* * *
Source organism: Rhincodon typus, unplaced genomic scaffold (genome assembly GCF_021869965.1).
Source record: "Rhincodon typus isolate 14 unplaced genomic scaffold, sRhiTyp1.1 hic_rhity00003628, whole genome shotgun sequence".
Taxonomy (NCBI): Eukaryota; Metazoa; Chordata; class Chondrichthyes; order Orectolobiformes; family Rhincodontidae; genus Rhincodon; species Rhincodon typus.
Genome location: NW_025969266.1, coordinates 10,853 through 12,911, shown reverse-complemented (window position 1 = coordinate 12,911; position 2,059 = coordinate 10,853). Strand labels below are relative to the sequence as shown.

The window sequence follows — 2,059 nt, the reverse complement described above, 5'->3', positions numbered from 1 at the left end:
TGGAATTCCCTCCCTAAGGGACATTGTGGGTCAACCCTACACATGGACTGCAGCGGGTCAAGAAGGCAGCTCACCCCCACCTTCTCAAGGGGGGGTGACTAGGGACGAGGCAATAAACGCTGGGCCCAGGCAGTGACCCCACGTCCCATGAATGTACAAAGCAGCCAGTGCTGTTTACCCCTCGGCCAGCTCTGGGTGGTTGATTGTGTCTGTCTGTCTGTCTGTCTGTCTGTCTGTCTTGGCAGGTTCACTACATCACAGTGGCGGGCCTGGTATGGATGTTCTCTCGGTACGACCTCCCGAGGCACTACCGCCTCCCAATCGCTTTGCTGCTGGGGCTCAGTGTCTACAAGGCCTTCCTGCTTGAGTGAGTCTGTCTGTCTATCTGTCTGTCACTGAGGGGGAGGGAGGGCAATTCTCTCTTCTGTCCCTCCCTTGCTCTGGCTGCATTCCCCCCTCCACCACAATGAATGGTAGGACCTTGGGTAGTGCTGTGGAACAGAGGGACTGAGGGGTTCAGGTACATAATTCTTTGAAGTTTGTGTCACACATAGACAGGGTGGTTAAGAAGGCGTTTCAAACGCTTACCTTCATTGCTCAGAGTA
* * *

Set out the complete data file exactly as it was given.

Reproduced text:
Source organism: Rhincodon typus, unplaced genomic scaffold (genome assembly GCF_021869965.1).
Source record: "Rhincodon typus isolate 14 unplaced genomic scaffold, sRhiTyp1.1 hic_rhity00003628, whole genome shotgun sequence".
Taxonomy (NCBI): Eukaryota; Metazoa; Chordata; class Chondrichthyes; order Orectolobiformes; family Rhincodontidae; genus Rhincodon; species Rhincodon typus.
Genome location: NW_025969266.1, coordinates 10,853 through 12,911, shown reverse-complemented (window position 1 = coordinate 12,911; position 2,059 = coordinate 10,853). Strand labels below are relative to the sequence as shown.

The window sequence follows — 2,059 nt, the reverse complement described above, 5'->3', positions numbered from 1 at the left end:
TGGAATTCCCTCCCTAAGGGACATTGTGGGTCAACCCTACACATGGACTGCAGCGGGTCAAGAAGGCAGCTCACCCCCACCTTCTCAAGGGGGGGTGACTAGGGACGAGGCAATAAACGCTGGGCCCAGGCAGTGACCCCACGTCCCATGAATGTACAAAGCAGCCAGTGCTGTTTACCCCTCGGCCAGCTCTGGGTGGTTGATTGTGTCTGTCTGTCTGTCTGTCTGTCTGTCTGTCTTGGCAGGTTCACTACATCACAGTGGCGGGCCTGGTATGGATGTTCTCTCGGTACGACCTCCCGAGGCACTACCGCCTCCCAATCGCTTTGCTGCTGGGGCTCAGTGTCTACAAGGCCTTCCTGCTTGAGTGAGTCTGTCTGTCTATCTGTCTGTCACTGAGGGGGAGGGAGGGCAATTCTCTCTTCTGTCCCTCCCTTGCTCTGGCTGCATTCCCCCCTCCACCACAATGAATGGTAGGACCTTGGGTAGTGCTGTGGAACAGAGGGACTGAGGGGTTCAGGTACATAATTCTTTGAAGTTTGTGTCACACATAGACAGGGTGGTTAAGAAGGCGTTTCAAACGCTTACCTTCATTGCTCAGAGTA